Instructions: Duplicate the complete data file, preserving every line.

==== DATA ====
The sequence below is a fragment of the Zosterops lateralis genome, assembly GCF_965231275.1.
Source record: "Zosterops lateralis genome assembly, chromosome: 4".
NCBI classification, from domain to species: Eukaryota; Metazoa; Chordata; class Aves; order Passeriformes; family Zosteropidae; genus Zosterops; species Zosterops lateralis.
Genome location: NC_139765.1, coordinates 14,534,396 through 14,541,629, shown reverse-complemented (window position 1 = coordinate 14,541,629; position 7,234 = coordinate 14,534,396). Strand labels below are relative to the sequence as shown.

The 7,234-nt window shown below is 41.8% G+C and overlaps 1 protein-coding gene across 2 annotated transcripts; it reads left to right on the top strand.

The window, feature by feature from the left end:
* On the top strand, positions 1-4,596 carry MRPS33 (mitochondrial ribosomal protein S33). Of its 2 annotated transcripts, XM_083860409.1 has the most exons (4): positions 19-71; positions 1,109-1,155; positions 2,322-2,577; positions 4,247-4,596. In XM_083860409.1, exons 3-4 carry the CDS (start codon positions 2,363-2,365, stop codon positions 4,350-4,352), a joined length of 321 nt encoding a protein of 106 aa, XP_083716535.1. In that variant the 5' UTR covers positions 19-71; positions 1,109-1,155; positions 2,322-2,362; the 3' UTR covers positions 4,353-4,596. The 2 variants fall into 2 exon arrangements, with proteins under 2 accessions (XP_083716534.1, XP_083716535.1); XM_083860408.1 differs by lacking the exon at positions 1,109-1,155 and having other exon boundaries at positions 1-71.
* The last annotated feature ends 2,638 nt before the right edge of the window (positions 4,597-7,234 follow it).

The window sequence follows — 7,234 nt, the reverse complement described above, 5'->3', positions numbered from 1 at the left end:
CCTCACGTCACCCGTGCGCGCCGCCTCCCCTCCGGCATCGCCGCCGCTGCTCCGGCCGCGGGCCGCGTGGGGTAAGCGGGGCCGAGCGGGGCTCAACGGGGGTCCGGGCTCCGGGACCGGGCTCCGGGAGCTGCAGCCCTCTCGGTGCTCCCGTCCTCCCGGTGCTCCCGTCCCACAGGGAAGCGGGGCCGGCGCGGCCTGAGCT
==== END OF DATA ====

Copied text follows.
The sequence below is a fragment of the Zosterops lateralis genome, assembly GCF_965231275.1.
Source record: "Zosterops lateralis genome assembly, chromosome: 4".
NCBI classification, from domain to species: Eukaryota; Metazoa; Chordata; class Aves; order Passeriformes; family Zosteropidae; genus Zosterops; species Zosterops lateralis.
Genome location: NC_139765.1, coordinates 14,534,396 through 14,541,629, shown reverse-complemented (window position 1 = coordinate 14,541,629; position 7,234 = coordinate 14,534,396). Strand labels below are relative to the sequence as shown.

The 7,234-nt window shown below is 41.8% G+C and overlaps 1 protein-coding gene across 2 annotated transcripts; it reads left to right on the top strand.

The window, feature by feature from the left end:
* On the top strand, positions 1-4,596 carry MRPS33 (mitochondrial ribosomal protein S33). Of its 2 annotated transcripts, XM_083860409.1 has the most exons (4): positions 19-71; positions 1,109-1,155; positions 2,322-2,577; positions 4,247-4,596. In XM_083860409.1, exons 3-4 carry the CDS (start codon positions 2,363-2,365, stop codon positions 4,350-4,352), a joined length of 321 nt encoding a protein of 106 aa, XP_083716535.1. In that variant the 5' UTR covers positions 19-71; positions 1,109-1,155; positions 2,322-2,362; the 3' UTR covers positions 4,353-4,596. The 2 variants fall into 2 exon arrangements, with proteins under 2 accessions (XP_083716534.1, XP_083716535.1); XM_083860408.1 differs by lacking the exon at positions 1,109-1,155 and having other exon boundaries at positions 1-71.
* The last annotated feature ends 2,638 nt before the right edge of the window (positions 4,597-7,234 follow it).

The window sequence follows — 7,234 nt, the reverse complement described above, 5'->3', positions numbered from 1 at the left end:
CCTCACGTCACCCGTGCGCGCCGCCTCCCCTCCGGCATCGCCGCCGCTGCTCCGGCCGCGGGCCGCGTGGGGTAAGCGGGGCCGAGCGGGGCTCAACGGGGGTCCGGGCTCCGGGACCGGGCTCCGGGAGCTGCAGCCCTCTCGGTGCTCCCGTCCTCCCGGTGCTCCCGTCCCACAGGGAAGCGGGGCCGGCGCGGCCTGAGCT